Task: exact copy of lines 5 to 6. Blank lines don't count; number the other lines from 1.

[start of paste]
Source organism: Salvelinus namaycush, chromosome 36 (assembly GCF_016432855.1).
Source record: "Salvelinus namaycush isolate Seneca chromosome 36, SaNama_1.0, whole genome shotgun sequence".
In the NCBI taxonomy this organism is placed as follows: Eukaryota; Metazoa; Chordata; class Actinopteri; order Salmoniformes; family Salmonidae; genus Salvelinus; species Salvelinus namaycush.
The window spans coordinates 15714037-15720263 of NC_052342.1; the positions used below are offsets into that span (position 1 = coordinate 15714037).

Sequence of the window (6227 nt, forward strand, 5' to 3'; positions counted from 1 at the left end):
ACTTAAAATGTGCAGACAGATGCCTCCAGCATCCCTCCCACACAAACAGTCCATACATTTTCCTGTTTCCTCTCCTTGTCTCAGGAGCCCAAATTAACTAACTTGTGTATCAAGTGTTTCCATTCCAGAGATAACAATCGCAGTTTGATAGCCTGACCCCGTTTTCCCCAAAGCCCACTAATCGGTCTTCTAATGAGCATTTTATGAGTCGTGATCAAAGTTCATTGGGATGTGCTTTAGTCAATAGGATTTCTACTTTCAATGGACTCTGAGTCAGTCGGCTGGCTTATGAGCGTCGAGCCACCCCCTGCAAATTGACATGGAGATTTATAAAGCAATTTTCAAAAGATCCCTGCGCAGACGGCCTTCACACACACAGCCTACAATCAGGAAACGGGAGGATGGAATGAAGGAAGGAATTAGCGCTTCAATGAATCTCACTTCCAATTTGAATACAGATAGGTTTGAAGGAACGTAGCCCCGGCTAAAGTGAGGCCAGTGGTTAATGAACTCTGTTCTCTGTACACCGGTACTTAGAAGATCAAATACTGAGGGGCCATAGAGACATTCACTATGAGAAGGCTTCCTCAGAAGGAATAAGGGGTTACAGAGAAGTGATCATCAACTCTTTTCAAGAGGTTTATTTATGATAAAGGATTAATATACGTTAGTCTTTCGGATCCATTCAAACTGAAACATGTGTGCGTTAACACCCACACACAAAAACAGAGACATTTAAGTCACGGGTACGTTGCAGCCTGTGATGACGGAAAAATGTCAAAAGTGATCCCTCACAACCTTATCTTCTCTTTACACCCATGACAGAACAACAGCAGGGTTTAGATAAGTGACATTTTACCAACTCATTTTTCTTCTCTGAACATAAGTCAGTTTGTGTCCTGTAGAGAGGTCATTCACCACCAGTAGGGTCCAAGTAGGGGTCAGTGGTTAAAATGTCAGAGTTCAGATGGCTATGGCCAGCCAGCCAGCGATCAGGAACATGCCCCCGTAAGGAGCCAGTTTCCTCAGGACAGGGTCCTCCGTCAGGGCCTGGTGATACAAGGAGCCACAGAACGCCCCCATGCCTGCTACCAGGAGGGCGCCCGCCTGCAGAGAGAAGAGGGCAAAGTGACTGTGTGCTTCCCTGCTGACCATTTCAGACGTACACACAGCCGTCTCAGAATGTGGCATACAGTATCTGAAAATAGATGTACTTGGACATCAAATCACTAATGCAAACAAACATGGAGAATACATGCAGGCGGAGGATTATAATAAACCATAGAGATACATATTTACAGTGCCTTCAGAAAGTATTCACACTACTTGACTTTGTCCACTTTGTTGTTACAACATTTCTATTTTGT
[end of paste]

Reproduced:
Sequence of the window (6227 nt, forward strand, 5' to 3'; positions counted from 1 at the left end):
ACTTAAAATGTGCAGACAGATGCCTCCAGCATCCCTCCCACACAAACAGTCCATACATTTTCCTGTTTCCTCTCCTTGTCTCAGGAGCCCAAATTAACTAACTTGTGTATCAAGTGTTTCCATTCCAGAGATAACAATCGCAGTTTGATAGCCTGACCCCGTTTTCCCCAAAGCCCACTAATCGGTCTTCTAATGAGCATTTTATGAGTCGTGATCAAAGTTCATTGGGATGTGCTTTAGTCAATAGGATTTCTACTTTCAATGGACTCTGAGTCAGTCGGCTGGCTTATGAGCGTCGAGCCACCCCCTGCAAATTGACATGGAGATTTATAAAGCAATTTTCAAAAGATCCCTGCGCAGACGGCCTTCACACACACAGCCTACAATCAGGAAACGGGAGGATGGAATGAAGGAAGGAATTAGCGCTTCAATGAATCTCACTTCCAATTTGAATACAGATAGGTTTGAAGGAACGTAGCCCCGGCTAAAGTGAGGCCAGTGGTTAATGAACTCTGTTCTCTGTACACCGGTACTTAGAAGATCAAATACTGAGGGGCCATAGAGACATTCACTATGAGAAGGCTTCCTCAGAAGGAATAAGGGGTTACAGAGAAGTGATCATCAACTCTTTTCAAGAGGTTTATTTATGATAAAGGATTAATATACGTTAGTCTTTCGGATCCATTCAAACTGAAACATGTGTGCGTTAACACCCACACACAAAAACAGAGACATTTAAGTCACGGGTACGTTGCAGCCTGTGATGACGGAAAAATGTCAAAAGTGATCCCTCACAACCTTATCTTCTCTTTACACCCATGACAGAACAACAGCAGGGTTTAGATAAGTGACATTTTACCAACTCATTTTTCTTCTCTGAACATAAGTCAGTTTGTGTCCTGTAGAGAGGTCATTCACCACCAGTAGGGTCCAAGTAGGGGTCAGTGGTTAAAATGTCAGAGTTCAGATGGCTATGGCCAGCCAGCCAGCGATCAGGAACATGCCCCCGTAAGGAGCCAGTTTCCTCAGGACAGGGTCCTCCGTCAGGGCCTGGTGATACAAGGAGCCACAGAACGCCCCCATGCCTGCTACCAGGAGGGCGCCCGCCTGCAGAGAGAAGAGGGCAAAGTGACTGTGTGCTTCCCTGCTGACCATTTCAGACGTACACACAGCCGTCTCAGAATGTGGCATACAGTATCTGAAAATAGATGTACTTGGACATCAAATCACTAATGCAAACAAACATGGAGAATACATGCAGGCGGAGGATTATAATAAACCATAGAGATACATATTTACAGTGCCTTCAGAAAGTATTCACACTACTTGACTTTGTCCACTTTGTTGTTACAACATTTCTATTTTGT